While the world around us continues to provoke terrifying images of a third World War and a nuclear confrontation with Russia and/or Iran, Americans often need a bit of respite.
One such bit of R&R that we’ve been indulging in for more than a century is that of sports, and the enjoyment of sports. Baseball is obviously the national pastime, with the widest spread of teams and the most athletes within the major and minor league systems. Every American has a team they root for, (Go Braves!), and in many ways, baseball is one of the symbols of America.
Think of the MLB as globally similar to the English Premier League in soccer; it transcends the boundaries of nations to entertain.
The NFL had a real shot at overtaking the MLB in recent years, as the spectacle of the shorter, more important schedule helps to build the drama necessary to keep fans engrossed. Then, the entire league got Kaepernick-ed.
Now, the NFL is a bit of a joke, filled with men who have repeatedly shown to be women-beating cowards whose position in society has given them unlimited chances to be wealthy for playing a game. Micheal Vick is a perfect example, and one that I personally find wholly inexcusable based on my love of dogs.
Now, as the NFL attempts to regain some of their lost revenue and fans, (in that order, don’t forget), team owners and the NFL Commissioner have banned the pathetically misguided “kneeling” protests of the last two seasons. The surprise announcement came earlier this week, and now we are just now understanding why: President Trump.
The answer remains clear, according to a variety of league sources: an intense fear of President Donald Trump.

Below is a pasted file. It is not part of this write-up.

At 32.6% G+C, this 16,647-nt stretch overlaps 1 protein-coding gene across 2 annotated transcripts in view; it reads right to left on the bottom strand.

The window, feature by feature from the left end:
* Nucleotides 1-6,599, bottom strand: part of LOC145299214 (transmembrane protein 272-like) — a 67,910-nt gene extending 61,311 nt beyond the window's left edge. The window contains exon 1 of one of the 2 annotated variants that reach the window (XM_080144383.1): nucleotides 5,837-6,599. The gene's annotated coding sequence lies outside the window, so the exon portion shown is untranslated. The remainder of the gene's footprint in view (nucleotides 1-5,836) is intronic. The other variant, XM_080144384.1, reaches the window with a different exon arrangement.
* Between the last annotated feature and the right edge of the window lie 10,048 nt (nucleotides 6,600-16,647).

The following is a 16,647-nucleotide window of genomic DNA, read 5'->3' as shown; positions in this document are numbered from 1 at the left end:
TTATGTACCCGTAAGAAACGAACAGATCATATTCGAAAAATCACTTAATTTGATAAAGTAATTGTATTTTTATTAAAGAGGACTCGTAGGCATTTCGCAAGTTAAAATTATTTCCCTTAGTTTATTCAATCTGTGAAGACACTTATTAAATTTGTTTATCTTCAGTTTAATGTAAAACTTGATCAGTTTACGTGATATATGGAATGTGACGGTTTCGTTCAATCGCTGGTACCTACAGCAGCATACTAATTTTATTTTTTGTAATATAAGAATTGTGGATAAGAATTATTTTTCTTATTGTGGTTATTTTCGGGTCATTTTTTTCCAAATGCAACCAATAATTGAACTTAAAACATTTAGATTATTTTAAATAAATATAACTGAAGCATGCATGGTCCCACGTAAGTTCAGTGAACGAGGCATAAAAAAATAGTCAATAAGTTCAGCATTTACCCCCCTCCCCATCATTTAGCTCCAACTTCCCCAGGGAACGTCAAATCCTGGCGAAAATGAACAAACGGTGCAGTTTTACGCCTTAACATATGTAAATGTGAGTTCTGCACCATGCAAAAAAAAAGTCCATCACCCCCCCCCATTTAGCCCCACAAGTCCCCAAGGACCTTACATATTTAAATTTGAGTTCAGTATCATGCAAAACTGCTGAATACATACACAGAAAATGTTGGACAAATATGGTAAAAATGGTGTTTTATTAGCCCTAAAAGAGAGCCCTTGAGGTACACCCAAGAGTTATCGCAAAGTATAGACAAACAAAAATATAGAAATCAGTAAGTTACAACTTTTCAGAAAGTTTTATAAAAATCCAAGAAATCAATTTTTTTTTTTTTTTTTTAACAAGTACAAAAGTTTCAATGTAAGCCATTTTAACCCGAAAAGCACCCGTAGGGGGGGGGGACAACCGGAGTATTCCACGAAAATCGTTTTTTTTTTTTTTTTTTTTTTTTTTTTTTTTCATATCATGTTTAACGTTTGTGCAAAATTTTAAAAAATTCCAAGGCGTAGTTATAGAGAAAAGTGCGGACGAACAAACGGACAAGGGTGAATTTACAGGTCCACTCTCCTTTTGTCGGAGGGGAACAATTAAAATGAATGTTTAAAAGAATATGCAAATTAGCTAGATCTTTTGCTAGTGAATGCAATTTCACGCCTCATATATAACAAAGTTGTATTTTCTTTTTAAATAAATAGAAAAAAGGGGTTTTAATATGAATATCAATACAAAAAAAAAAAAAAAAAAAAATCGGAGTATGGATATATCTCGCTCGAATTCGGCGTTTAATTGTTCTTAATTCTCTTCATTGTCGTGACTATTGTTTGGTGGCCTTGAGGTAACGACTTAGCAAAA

This is a fact. This is the truth. This is the core basis for the NFL’s decision. This has been told to me before, and it was reiterated by several people Wednesday.
“Our league,” one team official said, “is f–king terrified of Trump. We’re scared of him.”
What does the NFL fear? It fears boycotts of games. It fears people not watching its product on television. It fears people not buying its products.
And they’re right. President Trump, through Twitter, has power that few men on this planet have ever had, and his ability to mobilize the American conservative army at a moment’s notice is an incredible boon to his presidency.
We mustn’t ignore the enormity of this move, either. This is a preemptive decision made for the sole purpose of ensuring that Roger Goodell’s standard of living never slips out of the upper echelon he has created for himself.
It also creates a crystal clear line in the sand: You’re either making America great again, or you’re not. Goodell was not, and the threat of a 140 characters of the Commander in Chief’s scorn was enough o get him back on the Trump Train.